The complex classrooms of three award-winning Ontario high school physics teachers

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Roy, Suparna S.
Physics , Complexity , Curriculum , Self-organization , Emergence , Science , High school , Secondary , Ontario , Canada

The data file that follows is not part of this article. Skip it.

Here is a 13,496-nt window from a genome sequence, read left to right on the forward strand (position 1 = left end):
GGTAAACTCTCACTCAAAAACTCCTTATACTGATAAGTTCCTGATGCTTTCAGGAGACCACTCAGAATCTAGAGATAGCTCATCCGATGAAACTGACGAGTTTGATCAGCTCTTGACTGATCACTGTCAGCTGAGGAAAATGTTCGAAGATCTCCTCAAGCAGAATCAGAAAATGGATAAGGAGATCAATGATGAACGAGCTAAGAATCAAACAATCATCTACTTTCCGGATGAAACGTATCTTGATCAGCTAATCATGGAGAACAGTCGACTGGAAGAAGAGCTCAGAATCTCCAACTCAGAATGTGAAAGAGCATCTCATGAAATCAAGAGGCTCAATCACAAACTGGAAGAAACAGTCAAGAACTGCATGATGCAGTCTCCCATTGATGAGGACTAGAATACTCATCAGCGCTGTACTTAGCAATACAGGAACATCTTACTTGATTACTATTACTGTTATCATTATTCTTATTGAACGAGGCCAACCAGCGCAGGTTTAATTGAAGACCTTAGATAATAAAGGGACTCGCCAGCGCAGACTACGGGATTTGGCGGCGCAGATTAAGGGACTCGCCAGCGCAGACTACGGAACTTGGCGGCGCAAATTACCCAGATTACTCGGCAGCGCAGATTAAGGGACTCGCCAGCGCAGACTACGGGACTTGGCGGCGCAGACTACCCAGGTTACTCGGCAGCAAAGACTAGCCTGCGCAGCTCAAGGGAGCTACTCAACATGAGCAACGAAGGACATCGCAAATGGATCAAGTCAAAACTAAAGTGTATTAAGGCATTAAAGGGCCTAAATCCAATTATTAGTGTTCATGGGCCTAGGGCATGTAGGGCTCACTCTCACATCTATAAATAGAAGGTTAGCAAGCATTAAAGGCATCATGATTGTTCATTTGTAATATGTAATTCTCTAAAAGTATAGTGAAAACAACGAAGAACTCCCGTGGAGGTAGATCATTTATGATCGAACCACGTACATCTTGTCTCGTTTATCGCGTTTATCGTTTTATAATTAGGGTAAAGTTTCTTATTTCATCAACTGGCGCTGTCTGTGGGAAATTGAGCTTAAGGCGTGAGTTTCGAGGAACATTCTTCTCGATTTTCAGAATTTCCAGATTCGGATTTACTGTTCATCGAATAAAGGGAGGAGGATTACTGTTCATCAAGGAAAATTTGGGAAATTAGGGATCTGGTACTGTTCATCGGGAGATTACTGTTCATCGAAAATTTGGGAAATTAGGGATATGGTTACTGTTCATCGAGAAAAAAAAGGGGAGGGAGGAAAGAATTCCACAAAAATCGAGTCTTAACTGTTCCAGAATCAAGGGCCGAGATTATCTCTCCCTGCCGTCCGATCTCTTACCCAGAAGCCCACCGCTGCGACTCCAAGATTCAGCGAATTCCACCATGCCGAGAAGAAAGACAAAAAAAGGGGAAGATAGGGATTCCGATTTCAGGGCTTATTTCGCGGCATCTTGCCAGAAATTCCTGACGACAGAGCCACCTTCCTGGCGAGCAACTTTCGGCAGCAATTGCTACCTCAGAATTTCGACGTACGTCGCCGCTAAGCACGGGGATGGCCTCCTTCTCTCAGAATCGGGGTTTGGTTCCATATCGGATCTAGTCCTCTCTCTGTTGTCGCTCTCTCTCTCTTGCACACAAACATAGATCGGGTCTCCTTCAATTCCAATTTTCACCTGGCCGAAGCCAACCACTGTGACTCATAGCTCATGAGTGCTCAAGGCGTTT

Complexity theory investigates complex systems and how parts of a system give rise to collective behaviours. My thesis focuses upon the nature of the complex systems emerging within the classrooms of three award-winning high school physics teachers in Ontario. Using vignettes for each teacher and their classroom system, I have highlighted themes related to the emergence of collective behaviours. My interpretations found the first classroom collective agreeing to work towards academic excellence with the intention of achieving success in university. The second classroom collective was invested in relationship-building and used the resulting emphasis on teamwork and group-oriented learning to further physics understanding. The final classroom system was in the process of learning to grapple with discovering physics through following and contending with the results of their instincts. From a complex systems perspective, differences amongst teachers and students and different sets of interactions result in unique systems. Therefore, a single prescription for the emergence of certain collective behaviours is unlikely. The journal/commentary format traces my changing understandings of complexity thinking in education and how those understandings made an impact on the way I approached and reflected upon the observations of the study. As such, the thesis also documents shifts in perspectives highlighting the tensions felt between reductionist and complexivist thinking. Ultimately, complexity thinking illuminated how important it was to consider the teacher as part of the system instead of separated from it. Further issues relating to complex emergence and physics education that lead to greater pedagogical awareness are discussed.
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